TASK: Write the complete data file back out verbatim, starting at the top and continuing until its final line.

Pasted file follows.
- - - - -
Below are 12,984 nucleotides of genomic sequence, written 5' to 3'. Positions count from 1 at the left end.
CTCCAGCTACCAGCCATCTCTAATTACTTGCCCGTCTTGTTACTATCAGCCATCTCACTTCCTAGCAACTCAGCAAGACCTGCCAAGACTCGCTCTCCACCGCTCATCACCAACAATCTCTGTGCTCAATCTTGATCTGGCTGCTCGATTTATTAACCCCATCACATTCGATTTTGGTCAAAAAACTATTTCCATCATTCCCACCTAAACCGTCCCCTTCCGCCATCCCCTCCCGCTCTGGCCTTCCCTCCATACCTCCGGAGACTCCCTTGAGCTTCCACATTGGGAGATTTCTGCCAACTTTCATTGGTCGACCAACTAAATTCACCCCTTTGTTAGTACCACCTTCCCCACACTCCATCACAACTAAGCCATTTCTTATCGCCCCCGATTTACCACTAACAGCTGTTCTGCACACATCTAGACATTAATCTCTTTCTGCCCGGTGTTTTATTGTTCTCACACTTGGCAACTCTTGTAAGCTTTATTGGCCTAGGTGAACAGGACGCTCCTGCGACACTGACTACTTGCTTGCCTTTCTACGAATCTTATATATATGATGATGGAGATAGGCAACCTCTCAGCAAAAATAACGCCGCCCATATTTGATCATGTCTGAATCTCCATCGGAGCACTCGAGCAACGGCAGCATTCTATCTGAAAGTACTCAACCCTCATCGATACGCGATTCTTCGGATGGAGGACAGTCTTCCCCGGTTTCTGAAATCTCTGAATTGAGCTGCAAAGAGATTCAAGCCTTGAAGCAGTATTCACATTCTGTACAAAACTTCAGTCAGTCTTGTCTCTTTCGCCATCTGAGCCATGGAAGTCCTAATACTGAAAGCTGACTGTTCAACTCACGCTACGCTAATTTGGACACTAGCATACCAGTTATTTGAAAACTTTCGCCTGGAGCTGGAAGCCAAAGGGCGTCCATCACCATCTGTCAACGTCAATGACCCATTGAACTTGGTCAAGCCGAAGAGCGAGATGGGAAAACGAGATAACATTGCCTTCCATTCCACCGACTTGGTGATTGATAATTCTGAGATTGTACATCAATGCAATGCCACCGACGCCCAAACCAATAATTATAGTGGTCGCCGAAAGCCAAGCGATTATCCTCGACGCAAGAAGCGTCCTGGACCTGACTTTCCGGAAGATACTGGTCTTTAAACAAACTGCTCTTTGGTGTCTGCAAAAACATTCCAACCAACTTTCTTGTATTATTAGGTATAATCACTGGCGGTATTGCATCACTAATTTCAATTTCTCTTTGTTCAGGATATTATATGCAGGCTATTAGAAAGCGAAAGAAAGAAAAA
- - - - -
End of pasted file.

Below are 12,984 nucleotides of genomic sequence, written 5' to 3'. Positions count from 1 at the left end.
CTCCAGCTACCAGCCATCTCTAATTACTTGCCCGTCTTGTTACTATCAGCCATCTCACTTCCTAGCAACTCAGCAAGACCTGCCAAGACTCGCTCTCCACCGCTCATCACCAACAATCTCTGTGCTCAATCTTGATCTGGCTGCTCGATTTATTAACCCCATCACATTCGATTTTGGTCAAAAAACTATTTCCATCATTCCCACCTAAACCGTCCCCTTCCGCCATCCCCTCCCGCTCTGGCCTTCCCTCCATACCTCCGGAGACTCCCTTGAGCTTCCACATTGGGAGATTTCTGCCAACTTTCATTGGTCGACCAACTAAATTCACCCCTTTGTTAGTACCACCTTCCCCACACTCCATCACAACTAAGCCATTTCTTATCGCCCCCGATTTACCACTAACAGCTGTTCTGCACACATCTAGACATTAATCTCTTTCTGCCCGGTGTTTTATTGTTCTCACACTTGGCAACTCTTGTAAGCTTTATTGGCCTAGGTGAACAGGACGCTCCTGCGACACTGACTACTTGCTTGCCTTTCTACGAATCTTATATATATGATGATGGAGATAGGCAACCTCTCAGCAAAAATAACGCCGCCCATATTTGATCATGTCTGAATCTCCATCGGAGCACTCGAGCAACGGCAGCATTCTATCTGAAAGTACTCAACCCTCATCGATACGCGATTCTTCGGATGGAGGACAGTCTTCCCCGGTTTCTGAAATCTCTGAATTGAGCTGCAAAGAGATTCAAGCCTTGAAGCAGTATTCACATTCTGTACAAAACTTCAGTCAGTCTTGTCTCTTTCGCCATCTGAGCCATGGAAGTCCTAATACTGAAAGCTGACTGTTCAACTCACGCTACGCTAATTTGGACACTAGCATACCAGTTATTTGAAAACTTTCGCCTGGAGCTGGAAGCCAAAGGGCGTCCATCACCATCTGTCAACGTCAATGACCCATTGAACTTGGTCAAGCCGAAGAGCGAGATGGGAAAACGAGATAACATTGCCTTCCATTCCACCGACTTGGTGATTGATAATTCTGAGATTGTACATCAATGCAATGCCACCGACGCCCAAACCAATAATTATAGTGGTCGCCGAAAGCCAAGCGATTATCCTCGACGCAAGAAGCGTCCTGGACCTGACTTTCCGGAAGATACTGGTCTTTAAACAAACTGCTCTTTGGTGTCTGCAAAAACATTCCAACCAACTTTCTTGTATTATTAGGTATAATCACTGGCGGTATTGCATCACTAATTTCAATTTCTCTTTGTTCAGGATATTATATGCAGGCTATTAGAAAGCGAAAGAAAGAAAAA